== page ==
Money Advice, Debt Advice & Debt Help
A creditor has threatened to attach their debt to my house

A creditor has threatened to attach their debt to my house

It is well reported that more and more people are unable to repay their debt and chosing to resolve the problem using formal debt solutions such as Individual Voluntary Arrangements (IVA). 

Given expected cuts to public expenditure I expect that this situation is only going to get worse. The banks and credit card companies think this too, and they are becoming increasingly worried that money they have lent out will not be repaid.

Banks are reacting to the problem of non payment of unsecured debt by taking swift action to secure these debts against property where repayment problems occur. They can do this by applying for a charging order against a homeowner’s property. We explain how this can happen and the ways to prevent it.

What is a Charging Order?

If you are a home owner and you have an outstanding unsecured debt which remains unpaid it is possible for the person you owe money to, to apply to the court for a Charging Order. If granted this secures the debt against your house.

After a Charging Order is in place the creditor cannot automatically force you to sell your property. However interest of 8% a year will be legally added to the debt if it remains unpaid. When you eventually sell the house, the outstanding balance of the loan plus interest will be deducted from any equity you have.

A charging order therefore provides a kind of safety net for the bank ensuring that if you don’t pay your debt or even if you decide to do an individual voluntary arrangement (IVA), the full outstanding balance will eventually be paid.

CCJ issued first

The bank that you owe money too cannot simply decide to apply for a charging order out of the blue.  They must first have issued a county court judgement (CCJ) against. For this reason it is very important not to ignore warnings of a CCJ.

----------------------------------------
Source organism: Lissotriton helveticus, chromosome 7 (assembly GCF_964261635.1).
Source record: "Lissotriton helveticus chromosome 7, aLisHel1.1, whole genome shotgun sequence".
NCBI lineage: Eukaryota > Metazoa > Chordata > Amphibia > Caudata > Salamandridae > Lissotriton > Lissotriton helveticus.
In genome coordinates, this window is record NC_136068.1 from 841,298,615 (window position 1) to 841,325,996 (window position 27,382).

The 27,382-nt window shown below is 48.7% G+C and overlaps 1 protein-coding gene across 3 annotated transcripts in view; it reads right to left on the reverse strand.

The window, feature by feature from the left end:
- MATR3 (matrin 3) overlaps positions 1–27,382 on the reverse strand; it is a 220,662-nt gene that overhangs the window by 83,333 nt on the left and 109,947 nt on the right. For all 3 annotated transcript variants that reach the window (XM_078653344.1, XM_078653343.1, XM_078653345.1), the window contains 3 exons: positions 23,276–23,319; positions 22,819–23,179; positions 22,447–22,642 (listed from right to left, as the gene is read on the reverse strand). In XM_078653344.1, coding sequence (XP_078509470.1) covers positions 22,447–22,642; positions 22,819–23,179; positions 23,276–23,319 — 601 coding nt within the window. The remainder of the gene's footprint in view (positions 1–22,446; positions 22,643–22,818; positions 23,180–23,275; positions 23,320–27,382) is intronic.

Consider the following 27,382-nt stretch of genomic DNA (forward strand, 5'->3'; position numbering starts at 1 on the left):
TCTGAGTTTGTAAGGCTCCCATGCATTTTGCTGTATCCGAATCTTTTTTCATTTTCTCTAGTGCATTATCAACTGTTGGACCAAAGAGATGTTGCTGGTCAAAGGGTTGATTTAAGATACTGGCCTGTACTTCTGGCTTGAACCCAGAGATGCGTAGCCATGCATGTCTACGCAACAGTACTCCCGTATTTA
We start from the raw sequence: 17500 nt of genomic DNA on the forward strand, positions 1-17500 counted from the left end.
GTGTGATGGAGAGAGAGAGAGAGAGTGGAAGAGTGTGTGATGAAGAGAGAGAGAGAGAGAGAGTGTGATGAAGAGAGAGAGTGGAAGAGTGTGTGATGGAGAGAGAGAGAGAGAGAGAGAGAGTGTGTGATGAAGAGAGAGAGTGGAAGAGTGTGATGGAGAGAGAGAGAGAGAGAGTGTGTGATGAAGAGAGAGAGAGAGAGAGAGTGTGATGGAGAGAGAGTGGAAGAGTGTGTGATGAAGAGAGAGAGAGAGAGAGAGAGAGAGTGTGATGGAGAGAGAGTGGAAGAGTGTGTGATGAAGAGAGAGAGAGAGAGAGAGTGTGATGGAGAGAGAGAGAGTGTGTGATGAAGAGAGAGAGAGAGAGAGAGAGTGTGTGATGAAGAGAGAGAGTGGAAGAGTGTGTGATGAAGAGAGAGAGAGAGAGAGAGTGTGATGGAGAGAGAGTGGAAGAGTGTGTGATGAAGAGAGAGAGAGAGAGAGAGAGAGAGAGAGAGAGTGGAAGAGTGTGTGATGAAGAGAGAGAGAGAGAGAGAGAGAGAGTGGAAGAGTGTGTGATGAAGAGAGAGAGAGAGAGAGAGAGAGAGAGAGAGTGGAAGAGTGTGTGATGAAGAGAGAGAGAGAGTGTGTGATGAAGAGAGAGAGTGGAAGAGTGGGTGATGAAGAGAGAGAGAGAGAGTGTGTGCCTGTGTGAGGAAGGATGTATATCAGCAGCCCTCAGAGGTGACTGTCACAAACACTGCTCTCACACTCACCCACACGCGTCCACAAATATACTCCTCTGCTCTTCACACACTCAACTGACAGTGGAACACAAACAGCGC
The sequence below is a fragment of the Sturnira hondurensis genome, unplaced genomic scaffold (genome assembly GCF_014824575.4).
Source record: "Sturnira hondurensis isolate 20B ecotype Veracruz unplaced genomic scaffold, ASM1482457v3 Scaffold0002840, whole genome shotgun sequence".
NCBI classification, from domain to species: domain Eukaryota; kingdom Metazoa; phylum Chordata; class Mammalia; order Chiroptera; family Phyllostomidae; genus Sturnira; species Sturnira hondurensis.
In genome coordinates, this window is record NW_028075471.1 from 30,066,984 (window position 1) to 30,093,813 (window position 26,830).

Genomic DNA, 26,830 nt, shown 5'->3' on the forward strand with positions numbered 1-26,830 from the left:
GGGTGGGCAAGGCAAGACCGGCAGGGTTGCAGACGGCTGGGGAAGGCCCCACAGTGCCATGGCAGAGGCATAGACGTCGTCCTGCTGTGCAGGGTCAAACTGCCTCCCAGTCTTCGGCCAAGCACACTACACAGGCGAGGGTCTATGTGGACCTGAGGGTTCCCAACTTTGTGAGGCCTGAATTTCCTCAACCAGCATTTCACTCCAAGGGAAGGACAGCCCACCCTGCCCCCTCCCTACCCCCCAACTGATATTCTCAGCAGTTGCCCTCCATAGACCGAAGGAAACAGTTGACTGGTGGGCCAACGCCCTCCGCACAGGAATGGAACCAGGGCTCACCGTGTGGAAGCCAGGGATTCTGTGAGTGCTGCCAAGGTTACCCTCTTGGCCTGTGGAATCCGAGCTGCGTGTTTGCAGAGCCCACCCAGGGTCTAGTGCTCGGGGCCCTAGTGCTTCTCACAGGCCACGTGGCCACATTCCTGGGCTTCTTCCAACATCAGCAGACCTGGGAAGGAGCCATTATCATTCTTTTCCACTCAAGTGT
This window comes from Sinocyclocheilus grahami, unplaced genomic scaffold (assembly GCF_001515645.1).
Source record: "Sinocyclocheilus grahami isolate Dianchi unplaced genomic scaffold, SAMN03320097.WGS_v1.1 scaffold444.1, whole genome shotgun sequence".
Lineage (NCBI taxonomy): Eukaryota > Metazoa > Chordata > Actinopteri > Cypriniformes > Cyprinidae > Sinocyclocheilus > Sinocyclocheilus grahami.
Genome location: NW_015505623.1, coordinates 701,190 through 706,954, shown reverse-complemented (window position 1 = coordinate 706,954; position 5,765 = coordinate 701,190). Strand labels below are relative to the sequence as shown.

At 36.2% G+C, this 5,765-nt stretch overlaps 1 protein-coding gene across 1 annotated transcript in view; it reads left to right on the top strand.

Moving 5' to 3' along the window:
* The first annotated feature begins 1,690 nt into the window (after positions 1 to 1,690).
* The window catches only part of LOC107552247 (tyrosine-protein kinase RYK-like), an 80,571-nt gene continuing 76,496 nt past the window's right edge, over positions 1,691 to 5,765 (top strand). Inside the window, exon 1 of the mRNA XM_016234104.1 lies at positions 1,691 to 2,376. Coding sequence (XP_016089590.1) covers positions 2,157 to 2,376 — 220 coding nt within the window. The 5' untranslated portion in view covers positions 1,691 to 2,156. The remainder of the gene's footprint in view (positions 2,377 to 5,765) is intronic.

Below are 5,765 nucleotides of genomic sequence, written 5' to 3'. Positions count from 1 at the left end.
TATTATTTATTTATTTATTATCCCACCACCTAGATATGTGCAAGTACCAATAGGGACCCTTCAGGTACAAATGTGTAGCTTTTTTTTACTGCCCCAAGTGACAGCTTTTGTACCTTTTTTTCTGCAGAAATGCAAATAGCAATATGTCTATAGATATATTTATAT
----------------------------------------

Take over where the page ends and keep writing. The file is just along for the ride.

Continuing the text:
If you receive notice of a CCJ application, you must complete and return the admission form which gives the opportunity to outline your financial circumstances. You can also suggest a monthly payment amount that you can afford.

If you then maintain the payments as agreed, your creditor cannot take any further action against you and you are legally protected against the possibility of a charging order.

BMD Tip: The rules about when a Charging Order can be applied for have changed since this article was written. Now the creditor can apply immediately after a CCJ is issued by the Court whether you make the agreed payments towards the debt or not.

There are a number of arguments that you can use to try and prevent the Court granting a Charging Order. However if an order is made you should not panic. There is very little risk that you could be forced to sell your house. However statutory interest will be added to the debt so you should still make every effort to repay it.

WHERE TO START take the first step call us now on 0800 077 61 80


Find out which solution is likely to be best for you by using our debt analyser, which you will find in the left and right hand columns of this website.

It is free to use and, as well as a detailed report on your best options, you will receive a copy of the eBook ‘IVA & Bankruptcy’ by James Falla.

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